INCEPTION used both flashbacks and nested stories. I look at the multi-layered dreams as the nested stories, but Dom's history with Mol was told as in flashback(s).

    INCEPTION made good use of the "kicks"...the special occurrences that trigger the ascent / descent into the different story (i.e. dream) levels. That's something to pay close attention to if you are crafting a story with nested elements, so the shift from one to the other makes sense in regard to the plot.

    The other thing to be aware of if the pacing. Too long a break between segments and you may have trouble bringing the reader back into one of the levels, or the reader may forget key details. To quick a transition and the reader may not have a chance to really dig into any of the story lines and may be detached from the book as a whole.

  6. I like stories within a story as long as they actually relate to each other. Sometimes I'll trust an author to connect things before the story is over and they don't then I just feel disapointed. The other thing that bothers me about nesting/flashbacks is when they are used to spruce up a boring stretch of the main plot or convey background information that doesn't actually add anything by being fully dramatized. When that happens I get the feeling the writer felt their original draft had too much exposition and wanted to speed things up without really rethinking anything.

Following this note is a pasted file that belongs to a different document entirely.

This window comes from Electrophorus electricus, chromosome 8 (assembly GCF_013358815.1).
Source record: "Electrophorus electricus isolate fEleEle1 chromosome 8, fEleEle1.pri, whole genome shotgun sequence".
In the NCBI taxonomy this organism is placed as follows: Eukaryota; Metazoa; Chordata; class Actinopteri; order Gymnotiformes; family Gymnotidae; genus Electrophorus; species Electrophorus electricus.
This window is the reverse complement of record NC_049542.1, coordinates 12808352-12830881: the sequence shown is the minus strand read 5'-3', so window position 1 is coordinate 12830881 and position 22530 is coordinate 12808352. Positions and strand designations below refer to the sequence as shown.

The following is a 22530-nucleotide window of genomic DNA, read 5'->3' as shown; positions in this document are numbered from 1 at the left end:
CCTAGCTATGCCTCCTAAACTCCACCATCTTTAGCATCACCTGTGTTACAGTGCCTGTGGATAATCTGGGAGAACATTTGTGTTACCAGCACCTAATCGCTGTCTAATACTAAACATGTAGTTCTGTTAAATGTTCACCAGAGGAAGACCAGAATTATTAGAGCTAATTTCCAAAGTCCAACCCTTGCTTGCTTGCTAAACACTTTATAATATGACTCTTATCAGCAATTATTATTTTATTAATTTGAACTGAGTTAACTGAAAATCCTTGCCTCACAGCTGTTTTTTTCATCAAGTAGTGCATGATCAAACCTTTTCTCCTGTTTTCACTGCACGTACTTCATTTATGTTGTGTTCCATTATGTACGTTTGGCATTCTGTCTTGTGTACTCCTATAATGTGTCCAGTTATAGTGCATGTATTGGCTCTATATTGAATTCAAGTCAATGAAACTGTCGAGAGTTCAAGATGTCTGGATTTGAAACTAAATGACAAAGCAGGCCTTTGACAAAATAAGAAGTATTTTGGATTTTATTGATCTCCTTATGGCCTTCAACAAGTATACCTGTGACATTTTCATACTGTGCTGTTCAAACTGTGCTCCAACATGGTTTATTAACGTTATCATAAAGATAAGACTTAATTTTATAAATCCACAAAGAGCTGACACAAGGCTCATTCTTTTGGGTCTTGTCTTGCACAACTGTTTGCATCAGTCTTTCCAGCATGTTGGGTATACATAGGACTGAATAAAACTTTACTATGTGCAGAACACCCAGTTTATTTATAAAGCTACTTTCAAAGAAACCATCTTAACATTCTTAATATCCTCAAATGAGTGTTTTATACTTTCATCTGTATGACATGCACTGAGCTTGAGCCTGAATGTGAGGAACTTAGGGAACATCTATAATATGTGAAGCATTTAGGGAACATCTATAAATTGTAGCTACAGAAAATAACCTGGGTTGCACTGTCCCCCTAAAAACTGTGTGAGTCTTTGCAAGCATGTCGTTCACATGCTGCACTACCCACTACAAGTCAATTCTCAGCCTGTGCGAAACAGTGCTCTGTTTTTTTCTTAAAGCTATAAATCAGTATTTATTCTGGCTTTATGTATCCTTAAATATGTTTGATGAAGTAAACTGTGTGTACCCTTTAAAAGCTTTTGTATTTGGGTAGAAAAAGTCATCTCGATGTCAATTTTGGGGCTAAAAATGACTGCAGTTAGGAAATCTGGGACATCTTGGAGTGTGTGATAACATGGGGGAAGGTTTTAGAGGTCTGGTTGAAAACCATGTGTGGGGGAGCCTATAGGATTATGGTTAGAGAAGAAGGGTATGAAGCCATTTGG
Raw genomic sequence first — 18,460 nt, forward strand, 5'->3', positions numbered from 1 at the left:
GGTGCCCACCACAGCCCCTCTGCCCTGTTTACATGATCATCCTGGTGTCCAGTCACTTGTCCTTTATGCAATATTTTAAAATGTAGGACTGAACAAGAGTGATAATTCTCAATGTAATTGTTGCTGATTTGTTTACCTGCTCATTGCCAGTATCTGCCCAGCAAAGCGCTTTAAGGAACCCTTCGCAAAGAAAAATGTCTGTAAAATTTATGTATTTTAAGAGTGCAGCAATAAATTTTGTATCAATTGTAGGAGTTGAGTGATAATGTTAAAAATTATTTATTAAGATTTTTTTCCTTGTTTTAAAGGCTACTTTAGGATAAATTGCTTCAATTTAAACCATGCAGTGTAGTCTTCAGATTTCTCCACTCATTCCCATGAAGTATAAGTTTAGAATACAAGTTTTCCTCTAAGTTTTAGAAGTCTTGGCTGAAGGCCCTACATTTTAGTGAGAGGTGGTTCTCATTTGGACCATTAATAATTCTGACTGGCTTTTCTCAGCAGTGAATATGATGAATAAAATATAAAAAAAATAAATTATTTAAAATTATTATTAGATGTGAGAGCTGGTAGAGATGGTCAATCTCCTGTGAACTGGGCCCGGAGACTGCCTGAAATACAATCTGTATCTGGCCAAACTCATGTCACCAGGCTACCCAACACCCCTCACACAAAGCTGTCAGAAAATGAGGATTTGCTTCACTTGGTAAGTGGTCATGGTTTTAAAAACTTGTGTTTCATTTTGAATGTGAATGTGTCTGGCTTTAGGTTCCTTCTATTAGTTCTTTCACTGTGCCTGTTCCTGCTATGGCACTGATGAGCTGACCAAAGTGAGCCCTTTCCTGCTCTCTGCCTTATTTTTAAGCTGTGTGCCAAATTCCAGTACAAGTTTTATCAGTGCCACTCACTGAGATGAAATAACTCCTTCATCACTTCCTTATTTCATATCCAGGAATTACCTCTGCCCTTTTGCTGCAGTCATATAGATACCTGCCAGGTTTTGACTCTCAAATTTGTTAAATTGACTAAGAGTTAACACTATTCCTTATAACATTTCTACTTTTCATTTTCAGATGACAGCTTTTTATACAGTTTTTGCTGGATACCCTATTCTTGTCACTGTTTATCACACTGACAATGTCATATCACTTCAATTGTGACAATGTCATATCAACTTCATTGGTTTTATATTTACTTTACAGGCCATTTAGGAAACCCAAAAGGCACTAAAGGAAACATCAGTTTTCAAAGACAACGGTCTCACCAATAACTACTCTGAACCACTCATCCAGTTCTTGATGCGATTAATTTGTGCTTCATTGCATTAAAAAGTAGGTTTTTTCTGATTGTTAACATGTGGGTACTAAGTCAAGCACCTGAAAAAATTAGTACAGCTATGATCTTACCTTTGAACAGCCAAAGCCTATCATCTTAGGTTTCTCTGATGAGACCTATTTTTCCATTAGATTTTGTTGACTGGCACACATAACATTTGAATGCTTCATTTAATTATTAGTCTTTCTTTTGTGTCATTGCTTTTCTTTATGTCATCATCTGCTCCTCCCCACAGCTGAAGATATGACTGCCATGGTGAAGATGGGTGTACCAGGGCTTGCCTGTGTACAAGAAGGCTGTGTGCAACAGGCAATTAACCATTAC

7. I have given thought to flashbacks and the advice to avoid them, but I have not considered "nested" stories.

    In my current project, an apocalypse occurred that destroyed an alien civilization. What that civilization had been, and how its legacy defines the life of the survivors' descendants, is an important facet of the story. A series of reveals binds the aliens living in the forest to the long gone civilization of this alien world, but our hero does not understand that connection: the disparate pieces of technology used by the primitive people living in the mountains confuse him as he ponders from where they had acquired the items.